At the trial of an action by a thirteen year old boy for personal injuries sustained in a collision of an automobile with a bicycle propelled by a companion while the plaintiff was riding on its cross bar, in which the defendant did not contend that the plaintiff was guilty of contributory
negligence as a matter of law, there was no error in the denial of a request for an instruction to the effect that the plaintiff must have been "conscious" that "he was engaged in a dangerous practice in so riding," since the request, even if it was a request for a ruling of law, related only to a subsidiary matter.
No error was disclosed in the refusal to strike out testimony of a boy that, when he first saw an automobile whose speed was in issue, it was going forty miles an hour, although in cross-examination he testified in effect that his estimate was made "in a flash," where he also testified that he observed the automobile cover a distance that could be found to have been about sixty feet and then come to a stop, and that he had ridden in an automobile with his father and had made observations of speed.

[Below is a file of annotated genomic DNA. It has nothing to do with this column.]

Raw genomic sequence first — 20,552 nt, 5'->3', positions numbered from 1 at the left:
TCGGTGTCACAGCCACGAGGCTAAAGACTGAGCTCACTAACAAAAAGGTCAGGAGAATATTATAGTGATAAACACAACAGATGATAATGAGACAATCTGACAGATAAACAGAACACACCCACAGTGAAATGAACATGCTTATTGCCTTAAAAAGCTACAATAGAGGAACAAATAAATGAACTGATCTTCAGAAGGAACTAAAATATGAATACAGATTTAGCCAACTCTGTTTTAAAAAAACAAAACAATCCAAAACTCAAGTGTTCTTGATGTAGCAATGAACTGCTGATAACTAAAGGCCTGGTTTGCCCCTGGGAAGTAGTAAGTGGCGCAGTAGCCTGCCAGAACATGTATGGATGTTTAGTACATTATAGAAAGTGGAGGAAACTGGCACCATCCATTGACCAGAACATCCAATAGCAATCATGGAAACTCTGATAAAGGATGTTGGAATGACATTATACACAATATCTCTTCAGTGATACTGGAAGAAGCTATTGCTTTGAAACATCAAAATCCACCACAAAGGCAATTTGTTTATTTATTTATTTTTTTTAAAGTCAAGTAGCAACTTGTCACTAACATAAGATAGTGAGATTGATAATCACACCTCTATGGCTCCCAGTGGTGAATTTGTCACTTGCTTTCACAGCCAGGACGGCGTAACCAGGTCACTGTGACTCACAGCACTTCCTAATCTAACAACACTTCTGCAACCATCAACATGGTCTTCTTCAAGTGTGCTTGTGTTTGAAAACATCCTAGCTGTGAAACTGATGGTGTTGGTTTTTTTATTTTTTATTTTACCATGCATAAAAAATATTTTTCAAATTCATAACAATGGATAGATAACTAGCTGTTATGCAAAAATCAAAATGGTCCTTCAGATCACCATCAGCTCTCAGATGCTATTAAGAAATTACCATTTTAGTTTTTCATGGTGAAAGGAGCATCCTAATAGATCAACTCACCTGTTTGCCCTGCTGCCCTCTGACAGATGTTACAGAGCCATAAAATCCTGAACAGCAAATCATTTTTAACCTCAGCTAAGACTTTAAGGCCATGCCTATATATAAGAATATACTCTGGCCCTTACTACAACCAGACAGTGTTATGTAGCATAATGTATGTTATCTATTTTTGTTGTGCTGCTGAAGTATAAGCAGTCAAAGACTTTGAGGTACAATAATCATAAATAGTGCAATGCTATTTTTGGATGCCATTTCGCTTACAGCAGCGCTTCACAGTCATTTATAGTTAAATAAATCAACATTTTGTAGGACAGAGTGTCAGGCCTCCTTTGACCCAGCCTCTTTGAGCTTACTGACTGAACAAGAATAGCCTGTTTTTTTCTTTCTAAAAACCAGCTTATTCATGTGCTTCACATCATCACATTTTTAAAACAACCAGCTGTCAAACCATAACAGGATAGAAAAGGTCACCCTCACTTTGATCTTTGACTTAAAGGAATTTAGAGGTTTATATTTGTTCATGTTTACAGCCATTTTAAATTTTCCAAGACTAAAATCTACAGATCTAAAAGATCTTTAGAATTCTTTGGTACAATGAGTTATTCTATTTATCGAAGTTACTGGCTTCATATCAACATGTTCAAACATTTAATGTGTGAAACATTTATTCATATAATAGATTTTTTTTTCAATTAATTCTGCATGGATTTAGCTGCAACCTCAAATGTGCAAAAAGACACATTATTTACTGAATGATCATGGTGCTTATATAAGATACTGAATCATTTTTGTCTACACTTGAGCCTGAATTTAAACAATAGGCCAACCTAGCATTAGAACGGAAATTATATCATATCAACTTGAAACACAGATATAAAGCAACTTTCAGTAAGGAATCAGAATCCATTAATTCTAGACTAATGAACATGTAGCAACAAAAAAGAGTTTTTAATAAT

No abuse of discretion was disclosed in the denial of a motion for a new trial made on the ground that a verdict for the plaintiff was against the weight of the evidence, although the judge at the hearing of the motion expressed in emphatic language his view that the plaintiff and his witnesses had committed perjury at the trial, where there was evidence from the defendant on which the jury could find for the plaintiff.
TWO ACTIONS OF TORT. Writs in the District Court of East Norfolk dated July 7, 1939.
Upon removal to the Superior Court, the cases were tried together before Morton, J.
R. J. Walsh, for the defendant.
C. W. Spencer & Lee M. Friedman, (M. N. Lane with them,) for the plaintiffs.
QUA, J. The minor plaintiff brings an action for personal injuries, and his father brings an action for consequential damages, all sustained as the result of an accident at or near the junction of Highland Avenue and South Central Avenue in Quincy on November 17, 1938. There was a verdict for each plaintiff.
The minor plaintiff, hereinafter called the plaintiff, a boy of thirteen, was riding seated on the "cross bar" of a bicycle propelled by another boy of the same age named Pitman. The "cross bar" is described as running "from the steering post to the seat post." Both of the plaintiff's legs were on the right hand side of the "cross bar." As Pitman held the handle bars one of his arms was on each side of the plaintiff. The plaintiff testified that he "was pretty well sewed in there" between Pitman's arms. The course of the bicycle was down what appears to have been